Bart De Wever

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Bart De Wever
Mayor of Antwerp
Incumbent
Assumed office
1 January 2013
Preceded by Patrick Janssens
Chairman of the New Flemish Alliance
Incumbent
Assumed office
2004
Preceded by Geert Bourgeois
Personal details
Born Bart Albert Liliane De Wever
(1970-12-21) 21 December 1970 (age 43)
Mortsel, Belgium
Political party People's Union (Before 2001)
New Flemish Alliance (2001–present)
Spouse(s) Veerle Hegge
Alma mater Catholic University of Leuven

Bart Albert Liliane De Wever (Dutch pronunciation: [ˈbɑrt də ˈʋeːvər]; born 21 December 1970) is a Belgian politician. Since 2004 he has been the president of the New Flemish Alliance (N-VA), a Belgian political party advocating independence for the Flemish region of Belgium within the European Union; he is also a member of the Flemish Parliament. He played a prominent role in the 2007 Belgian government formation and presided over his party's victory in the 2010 federal elections when N-VA became the largest party in both Flanders and in Belgium as a whole.

Since January 2013 he has been Mayor of Antwerp, following the 2012 municipal elections.

Biography[edit]

Born in Mortsel, De Wever attended the Katholieke Universiteit Leuven (KUL), graduating with a licentiate (equivalent of the master's degree) in History. As a student he was a member of the Liberaal Vlaams Studentenverbond (LVSV, Liberal Flemish Students' Union), the Katholiek Vlaams Hoogstudentenverbond (KVHV, Catholic Flemish Students' Union) of Antwerp and Leuven. He is a former editor-in-chief of the KVHV newspapers Tegenstroom (magazine of KVHV in Antwerp) and Ons Leven (in Leuven).

He was employed as a research assistant working on the Nieuwe Encyclopedie van de Vlaamse Beweging (New Encyclopedia of the Flemish Movement). In 2004, he was elected as president of the N-VA with 95% of the votes. He was the only candidate that stood for the election.

De Wever went through a rough stretch in 2006 when he accepted the conservative-liberal[clarification needed] Jean-Marie Dedecker as an N-VA member, causing a split with the CD&V party. In order to reconcile the party, Dedecker had to leave. Although he was extensively criticised, the local N-VA leaders permitted De Wever to remain as N-VA president.

In the 2009 regional elections, his party won an unexpectedly high 13% of the votes, making N-VA the overall winner of the elections together with old cartel partner CD&V. N-VA subsequently joined the government,[clarification needed] with De Wever choosing to remain party president and appointing two other party members as ministers in the Flemish Government and one party member as speaker of the Flemish Parliament.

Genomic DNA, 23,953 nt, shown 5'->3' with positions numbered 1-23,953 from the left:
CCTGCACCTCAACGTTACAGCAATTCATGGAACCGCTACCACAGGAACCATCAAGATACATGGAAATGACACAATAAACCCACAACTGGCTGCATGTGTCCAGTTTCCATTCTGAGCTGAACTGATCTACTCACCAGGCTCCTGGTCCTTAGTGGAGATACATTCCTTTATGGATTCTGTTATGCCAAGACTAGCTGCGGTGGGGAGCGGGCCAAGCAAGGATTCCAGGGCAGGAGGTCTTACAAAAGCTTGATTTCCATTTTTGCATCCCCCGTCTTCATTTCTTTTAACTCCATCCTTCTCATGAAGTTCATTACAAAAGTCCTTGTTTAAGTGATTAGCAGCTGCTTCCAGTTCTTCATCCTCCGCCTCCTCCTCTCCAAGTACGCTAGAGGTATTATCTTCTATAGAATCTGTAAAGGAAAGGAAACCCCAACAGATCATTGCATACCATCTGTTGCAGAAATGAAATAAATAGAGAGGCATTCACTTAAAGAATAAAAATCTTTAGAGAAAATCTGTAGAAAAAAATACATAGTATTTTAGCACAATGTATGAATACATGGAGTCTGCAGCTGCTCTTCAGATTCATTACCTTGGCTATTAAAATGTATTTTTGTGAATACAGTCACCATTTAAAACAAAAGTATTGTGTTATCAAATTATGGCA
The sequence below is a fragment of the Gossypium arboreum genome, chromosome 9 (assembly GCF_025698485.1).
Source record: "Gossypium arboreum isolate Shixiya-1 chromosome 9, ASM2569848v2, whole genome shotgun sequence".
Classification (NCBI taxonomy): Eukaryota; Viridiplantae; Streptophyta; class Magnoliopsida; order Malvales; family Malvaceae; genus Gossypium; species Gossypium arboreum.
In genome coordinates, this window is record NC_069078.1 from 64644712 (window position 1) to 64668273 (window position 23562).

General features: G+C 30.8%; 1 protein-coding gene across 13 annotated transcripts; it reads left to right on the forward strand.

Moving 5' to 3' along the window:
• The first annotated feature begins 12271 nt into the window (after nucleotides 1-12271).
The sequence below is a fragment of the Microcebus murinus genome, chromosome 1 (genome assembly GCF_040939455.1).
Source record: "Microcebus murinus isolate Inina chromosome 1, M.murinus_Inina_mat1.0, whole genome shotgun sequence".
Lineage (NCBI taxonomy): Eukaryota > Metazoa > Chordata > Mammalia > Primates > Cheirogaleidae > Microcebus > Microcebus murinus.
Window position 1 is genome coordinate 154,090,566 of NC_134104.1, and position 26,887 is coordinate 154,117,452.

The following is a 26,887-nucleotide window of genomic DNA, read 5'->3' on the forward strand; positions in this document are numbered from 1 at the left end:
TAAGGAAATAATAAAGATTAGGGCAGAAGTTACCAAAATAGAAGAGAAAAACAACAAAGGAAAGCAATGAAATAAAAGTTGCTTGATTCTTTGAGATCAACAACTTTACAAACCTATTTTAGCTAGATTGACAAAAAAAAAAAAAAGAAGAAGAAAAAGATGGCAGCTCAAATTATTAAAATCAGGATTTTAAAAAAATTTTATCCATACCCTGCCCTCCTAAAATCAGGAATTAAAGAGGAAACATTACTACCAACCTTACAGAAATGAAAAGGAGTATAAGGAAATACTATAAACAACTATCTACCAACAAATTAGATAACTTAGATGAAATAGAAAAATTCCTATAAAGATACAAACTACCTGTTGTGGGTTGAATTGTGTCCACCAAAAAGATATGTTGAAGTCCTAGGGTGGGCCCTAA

Under his presidency his party gained around 30% during federal elections held in June 2010. De Wever himself won the most preference votes of the Dutch-speaking region (nearly 800,000).[citation needed]

De Wever has visited British Prime Minister David Cameron at 10 Downing Street on a number of occasions.[1][2]

He is an avowed admirer of Edmund Burke and of his political philosophy.

The historian Bruno de Wever is his older brother.

Political career[edit]

  • Member of the district council of Berchem (1996–1997)
  • Member of the Flemish Parliament. (2004–2007)
  • President of N-VA (2004- )
  • Representative (2007- )
  • Member of Antwerp municipal council (2007- )
  • Mayor of Antwerp (2013- )

2010 Belgian Federal Election[edit]

An early election was held on 13 June 2010, resulting in the N-VA winning most votes in the Flemish-speaking areas and the Socialist Party (PS) in French-speaking Belgium. Nationally the two parties were almost even with 27 seats for the N-VA and 26 for the PS, the remaining seats being split between ten other parties. For 541 days after the elections, no agreement could be reached among the parties on a coalition to form a new government and during that period the country continued to be governed by an interim government. On 6 December 2011 the Di Rupo I Government was sworn in.[3] De Wever and the N-VA were not included in the makeup of this government.[4]